Is Bart de Wever actually the real boss for Belgium? According to a great survey ordered by Le Soir, the main Belgian French daily and RTL-TVI, the first commercial TV channel of the kingdom, more 60% of the polled people think the Flemish nationalist leader is ruling Belgium actually and Charles Michel, current Prime minister, is under influence.
Near one year after the federal elections and eight months after the Belgian federal government entered into force, Bart de Wever still seems to be influent in the Belgian politics. His party, the NV-A (New Flemish Alliance) controls the main strategic ministries and rules Flanders, in a coalition the Liberals and the Christian-Democrats. Federal PM, Charles Michel, is still leading a right-policy who still suits the Flemish nationalists and these one still express they are more focused on reforms for Belgium rather than demanding new transfer of powers for Flanders. NV-A party seems to be more Belgian than Flemish, the top priority is to put the country on the tracks.
In fact, Bart de Wever seems to consider getting the Prime minister’s position is not essential to impose his ideas. Indeed, everything is taking place inside the constitutive regions of Belgium, where the decision-making is really located. Since the recent reform of the State, Flanders, Brussels and Wallonia got new powers in the great displeasure of the federal State who is losing interest and strength. For some Flemish politicians, Belgium is not essential anymore to develop and make Flanders wealthier. Belgium is now seen as a brand, something useful to attract foreigner investors and invite them to make deals in the north of the country and in Brussels, optionally. In other words, heading the Belgian government is not indispensable anymore for the Flemish parties who now consider the PM position as a kind of coordination, not as a symbol of (the national) power, contrary to the Belgian Francophone politicians.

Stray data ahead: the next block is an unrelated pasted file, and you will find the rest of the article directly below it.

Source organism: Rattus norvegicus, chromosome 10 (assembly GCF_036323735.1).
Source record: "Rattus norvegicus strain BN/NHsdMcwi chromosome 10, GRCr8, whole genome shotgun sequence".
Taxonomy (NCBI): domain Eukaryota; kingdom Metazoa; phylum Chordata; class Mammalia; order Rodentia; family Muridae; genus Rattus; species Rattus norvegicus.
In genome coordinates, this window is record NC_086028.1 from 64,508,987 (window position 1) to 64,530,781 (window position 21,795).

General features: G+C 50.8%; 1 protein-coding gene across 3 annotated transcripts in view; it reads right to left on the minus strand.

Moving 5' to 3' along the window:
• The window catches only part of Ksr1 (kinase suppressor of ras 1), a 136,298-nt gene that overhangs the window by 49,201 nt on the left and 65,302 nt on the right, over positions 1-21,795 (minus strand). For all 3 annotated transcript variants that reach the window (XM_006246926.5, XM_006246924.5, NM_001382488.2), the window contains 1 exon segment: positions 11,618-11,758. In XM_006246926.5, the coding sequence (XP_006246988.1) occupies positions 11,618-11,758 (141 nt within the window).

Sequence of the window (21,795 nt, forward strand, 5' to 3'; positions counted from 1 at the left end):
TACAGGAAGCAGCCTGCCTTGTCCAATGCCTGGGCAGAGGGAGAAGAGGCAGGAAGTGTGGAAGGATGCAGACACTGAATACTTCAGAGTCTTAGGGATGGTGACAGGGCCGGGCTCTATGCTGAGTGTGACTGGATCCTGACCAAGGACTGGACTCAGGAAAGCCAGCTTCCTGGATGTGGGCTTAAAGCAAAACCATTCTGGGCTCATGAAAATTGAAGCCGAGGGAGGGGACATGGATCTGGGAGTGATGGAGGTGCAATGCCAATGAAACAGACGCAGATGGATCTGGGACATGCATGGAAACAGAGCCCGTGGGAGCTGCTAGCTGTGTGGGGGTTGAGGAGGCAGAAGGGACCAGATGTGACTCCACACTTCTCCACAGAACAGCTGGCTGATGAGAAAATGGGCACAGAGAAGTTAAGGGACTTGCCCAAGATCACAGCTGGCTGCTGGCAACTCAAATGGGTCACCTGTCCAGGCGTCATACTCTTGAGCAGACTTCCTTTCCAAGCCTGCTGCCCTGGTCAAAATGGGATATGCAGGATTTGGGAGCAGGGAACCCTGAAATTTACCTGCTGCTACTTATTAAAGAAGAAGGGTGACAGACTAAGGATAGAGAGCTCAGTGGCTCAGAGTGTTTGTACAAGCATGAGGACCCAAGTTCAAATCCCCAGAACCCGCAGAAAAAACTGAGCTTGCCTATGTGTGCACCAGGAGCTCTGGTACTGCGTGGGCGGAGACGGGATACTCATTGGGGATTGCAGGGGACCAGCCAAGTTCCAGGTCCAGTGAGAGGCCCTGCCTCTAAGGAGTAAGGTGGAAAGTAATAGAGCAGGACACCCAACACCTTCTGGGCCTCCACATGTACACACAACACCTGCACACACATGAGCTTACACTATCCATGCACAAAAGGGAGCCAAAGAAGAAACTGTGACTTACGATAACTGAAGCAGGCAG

Furthermore, Charles Michel and Bart de Wever became, throughout time, a kind of objective allies. Although the liberal leader is still claiming he struggles for the unity of Belgium, the current Prime minister and the nationalist leader share the same diagnostic regarding their country: it needs to be deeply reformed and modernized, even if it is means getting rid of the Socialist party and its allies, the socialist and powerful trade union FGTB. Michel and De Wever have always considered the (French speaking) socialists as a big obstacle to renovate Belgium and the two leaders found common interests to power. From the moment the Belgian PS is deported to the opposition, and Charles Michel is applying his political views, Bart de Wever does not need to be the Rue de la Loi’s tenant. It is even a real advantage because he has not to face with the Belgian people and groups of interests’ demands, contrary to Charles Michel, permanently exposed.
So, focusing on Antwerp, the city he has been mayor for two years and half, and keeping a distance with the federal political affairs, Bart de Wever can extend an influence on the Belgian government and appear as the real boss of the country, thanks to his new ally, the current Prime minister of Belgium himself!